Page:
When Federal Judge Martin Feldman granted a “preliminary injunction that prevents the ban from taking effect”, the White House, not to be outdone, swiftly announced “they would appeal”.
Wow—that was quick—and very unusual. So administration delays—while frequent and numerous—are selective.
Also interesting—and correct in our view—was Judge Feldman’s statement that the moratorium was “arbitrary and capricious”. He added, “The court is unable to divine or fathom a relationship between the findings and the immense scope of the moratorium.”
Of course, that goes to the core of the administration’s manipulation.
It also begs the questions: Why would anyone order action that could cause economic calamity along America’s Gulf Coast Region?
Here’s the reality:
Political mistakes lose votes.
Governing mistakes lose elections.
The federal government’s politically skewed response to almost all problems boggles the minds of citizens.
In this instance its international boggling.
Naive in his newness as president, early on Barack Obama insisted that he could talk with U.S. adversaries—even terrorists; that he would convince all to change their ways; and, get them to stop being threats to the United States and our allies.
For example, Obama diplomacy would convince Iran to stop their pursuit of nuclear weapons; and threatening other countries.
What’s the box score now—18 months of diplomatic innings later?
Iran continues development of its nuclear capability. The mullahs have increased their capacity for producing fissionable material. And, during the delay, Iran has tested and deployed several new versions of more accurate missiles with increased ranges and throw-weight capacity.
Whatever President Obama and Secretary of State Clinton might have been doing with Iran over the last 18 months might be called “diplomacy”. But, without the word ‘ineffective’ added to it, such a description would be incomplete and therefore inaccurate.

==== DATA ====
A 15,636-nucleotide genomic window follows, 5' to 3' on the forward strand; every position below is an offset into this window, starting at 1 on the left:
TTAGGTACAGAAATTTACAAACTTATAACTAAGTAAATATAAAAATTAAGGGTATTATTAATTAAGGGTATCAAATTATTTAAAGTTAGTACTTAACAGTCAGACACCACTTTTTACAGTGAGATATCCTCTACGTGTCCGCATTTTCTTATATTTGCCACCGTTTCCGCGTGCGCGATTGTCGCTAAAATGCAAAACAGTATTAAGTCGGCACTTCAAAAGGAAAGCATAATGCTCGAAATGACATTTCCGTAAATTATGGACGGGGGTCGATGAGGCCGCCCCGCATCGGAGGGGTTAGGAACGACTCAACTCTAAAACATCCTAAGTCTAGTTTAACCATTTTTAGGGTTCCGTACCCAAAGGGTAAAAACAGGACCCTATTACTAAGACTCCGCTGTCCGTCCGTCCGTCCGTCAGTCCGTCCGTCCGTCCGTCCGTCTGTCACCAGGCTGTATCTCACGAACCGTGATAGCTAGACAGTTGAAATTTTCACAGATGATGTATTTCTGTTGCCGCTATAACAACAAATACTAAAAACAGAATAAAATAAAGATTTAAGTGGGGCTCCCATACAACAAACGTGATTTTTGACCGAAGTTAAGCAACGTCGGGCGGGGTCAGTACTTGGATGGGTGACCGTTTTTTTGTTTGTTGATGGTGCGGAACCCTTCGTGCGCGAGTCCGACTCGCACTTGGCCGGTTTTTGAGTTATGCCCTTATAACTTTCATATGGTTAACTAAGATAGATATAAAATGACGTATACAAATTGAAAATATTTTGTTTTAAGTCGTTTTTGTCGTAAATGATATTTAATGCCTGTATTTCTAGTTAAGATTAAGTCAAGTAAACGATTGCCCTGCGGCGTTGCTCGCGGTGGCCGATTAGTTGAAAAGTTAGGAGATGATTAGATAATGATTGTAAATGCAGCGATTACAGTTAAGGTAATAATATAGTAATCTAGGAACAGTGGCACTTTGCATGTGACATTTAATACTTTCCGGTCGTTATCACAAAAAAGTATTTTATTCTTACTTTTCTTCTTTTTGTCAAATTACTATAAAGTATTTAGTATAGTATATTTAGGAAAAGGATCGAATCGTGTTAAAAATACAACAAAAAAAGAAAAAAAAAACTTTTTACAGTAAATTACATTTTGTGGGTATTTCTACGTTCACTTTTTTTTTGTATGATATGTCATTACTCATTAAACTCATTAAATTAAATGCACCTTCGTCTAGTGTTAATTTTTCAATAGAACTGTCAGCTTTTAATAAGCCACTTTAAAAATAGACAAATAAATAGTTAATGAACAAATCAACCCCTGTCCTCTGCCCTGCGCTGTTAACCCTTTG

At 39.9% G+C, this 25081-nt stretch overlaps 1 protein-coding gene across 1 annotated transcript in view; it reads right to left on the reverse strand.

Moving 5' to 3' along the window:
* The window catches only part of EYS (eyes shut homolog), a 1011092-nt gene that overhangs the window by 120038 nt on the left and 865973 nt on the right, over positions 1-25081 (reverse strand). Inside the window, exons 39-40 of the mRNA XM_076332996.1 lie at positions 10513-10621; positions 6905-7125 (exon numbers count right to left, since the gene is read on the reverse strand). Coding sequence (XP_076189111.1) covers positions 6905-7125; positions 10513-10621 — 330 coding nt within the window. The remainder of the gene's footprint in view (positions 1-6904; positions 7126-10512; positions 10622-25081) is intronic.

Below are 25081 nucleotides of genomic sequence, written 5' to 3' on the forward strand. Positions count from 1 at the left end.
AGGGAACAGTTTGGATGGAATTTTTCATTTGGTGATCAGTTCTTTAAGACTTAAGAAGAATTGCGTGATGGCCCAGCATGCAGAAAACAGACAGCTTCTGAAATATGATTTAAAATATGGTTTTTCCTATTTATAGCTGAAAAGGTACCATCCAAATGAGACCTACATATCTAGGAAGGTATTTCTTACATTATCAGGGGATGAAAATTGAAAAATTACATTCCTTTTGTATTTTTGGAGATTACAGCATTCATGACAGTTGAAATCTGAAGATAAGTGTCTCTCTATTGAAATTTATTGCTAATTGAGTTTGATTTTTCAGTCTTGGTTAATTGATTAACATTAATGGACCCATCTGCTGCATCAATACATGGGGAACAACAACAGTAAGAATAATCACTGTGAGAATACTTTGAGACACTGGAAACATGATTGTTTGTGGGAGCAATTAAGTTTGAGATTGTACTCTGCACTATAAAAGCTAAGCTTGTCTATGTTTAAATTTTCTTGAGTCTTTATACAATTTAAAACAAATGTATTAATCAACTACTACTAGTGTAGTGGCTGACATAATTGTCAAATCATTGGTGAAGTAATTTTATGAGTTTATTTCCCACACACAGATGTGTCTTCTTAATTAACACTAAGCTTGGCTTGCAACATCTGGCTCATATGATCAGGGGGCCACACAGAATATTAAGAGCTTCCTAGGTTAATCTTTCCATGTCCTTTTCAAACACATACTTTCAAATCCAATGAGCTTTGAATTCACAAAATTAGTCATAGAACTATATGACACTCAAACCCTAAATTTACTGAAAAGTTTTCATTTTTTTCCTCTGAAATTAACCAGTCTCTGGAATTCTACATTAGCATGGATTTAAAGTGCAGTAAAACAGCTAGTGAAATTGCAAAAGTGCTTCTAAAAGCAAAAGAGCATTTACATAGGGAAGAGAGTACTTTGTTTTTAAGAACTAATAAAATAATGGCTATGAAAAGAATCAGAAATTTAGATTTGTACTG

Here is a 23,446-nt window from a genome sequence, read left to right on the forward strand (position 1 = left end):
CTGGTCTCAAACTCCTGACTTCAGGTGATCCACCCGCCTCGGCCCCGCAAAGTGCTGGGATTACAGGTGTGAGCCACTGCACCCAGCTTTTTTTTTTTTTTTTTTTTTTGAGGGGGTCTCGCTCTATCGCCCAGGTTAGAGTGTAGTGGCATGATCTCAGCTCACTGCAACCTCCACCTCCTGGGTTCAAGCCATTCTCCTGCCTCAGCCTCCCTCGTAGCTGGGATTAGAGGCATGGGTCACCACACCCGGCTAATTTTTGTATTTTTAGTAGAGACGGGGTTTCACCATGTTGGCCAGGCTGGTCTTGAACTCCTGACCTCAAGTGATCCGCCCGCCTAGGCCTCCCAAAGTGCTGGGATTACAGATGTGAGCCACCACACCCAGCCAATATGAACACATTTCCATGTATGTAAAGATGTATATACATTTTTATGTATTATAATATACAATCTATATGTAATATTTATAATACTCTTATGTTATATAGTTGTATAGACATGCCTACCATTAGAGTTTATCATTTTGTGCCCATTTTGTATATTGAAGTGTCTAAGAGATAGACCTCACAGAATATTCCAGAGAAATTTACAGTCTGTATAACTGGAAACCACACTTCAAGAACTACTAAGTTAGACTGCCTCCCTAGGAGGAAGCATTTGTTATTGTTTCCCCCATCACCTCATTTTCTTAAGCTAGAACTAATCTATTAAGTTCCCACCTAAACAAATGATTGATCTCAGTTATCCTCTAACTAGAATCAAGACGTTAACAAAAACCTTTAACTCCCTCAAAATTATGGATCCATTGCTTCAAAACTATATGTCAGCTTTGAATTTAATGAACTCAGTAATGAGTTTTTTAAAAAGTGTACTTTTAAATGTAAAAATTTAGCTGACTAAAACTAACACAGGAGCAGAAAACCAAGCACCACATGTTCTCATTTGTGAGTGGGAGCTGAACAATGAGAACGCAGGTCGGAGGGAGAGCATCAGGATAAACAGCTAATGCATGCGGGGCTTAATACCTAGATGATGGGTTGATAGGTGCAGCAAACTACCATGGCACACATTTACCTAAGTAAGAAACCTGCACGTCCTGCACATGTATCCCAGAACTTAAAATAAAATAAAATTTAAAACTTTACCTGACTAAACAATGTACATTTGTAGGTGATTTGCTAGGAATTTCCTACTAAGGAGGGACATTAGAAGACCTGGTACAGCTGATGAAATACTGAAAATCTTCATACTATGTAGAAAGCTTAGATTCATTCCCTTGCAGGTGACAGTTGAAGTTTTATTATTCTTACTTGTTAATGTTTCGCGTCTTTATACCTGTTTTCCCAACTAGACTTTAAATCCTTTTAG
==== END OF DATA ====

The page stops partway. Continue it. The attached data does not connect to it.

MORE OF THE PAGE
Here’s the current reality:
As a result of the administration’s ‘ineffective diplomacy’, a second U.S. aircraft carrier has been dispatched to join the U.S.S Dwight D. Eisenhower already in Iranian waters. The USS Harry S. Truman led Carrier Strike Group 10 departed Norfolk on May 21. It should arrive this week.
Meanwhile, the German warship FGS Hessen is on the scene operating under American command.
Ready for more… reality?
By early August, at least two—and possibly three—more U.S. aircraft carriers will be visible from Iranian shores.
Here’s the mind-boggling implication:
Because the president delayed 18 months before deciding to project U.S. force, the Iranians were given time to prepare, acquire, develop and test the Velayat 89 long-range missile.
That means the Iranians could strike U.S. aircraft carriers and Allies ships from Iranian shores and submarines.
There is a lesson here for all Americans: Delay in understanding this lesson is not an option.
Richard Olivastro is president of Olivastro Communications, a professional member of the National Speakers Association, and founder of Citizens For Change (www.CFC.us). He can be reached via email: RichOlivastro@gmail.com ; telephone: 877.RichSpeaks. Checkout his blog: www.richardolivastro.com/blog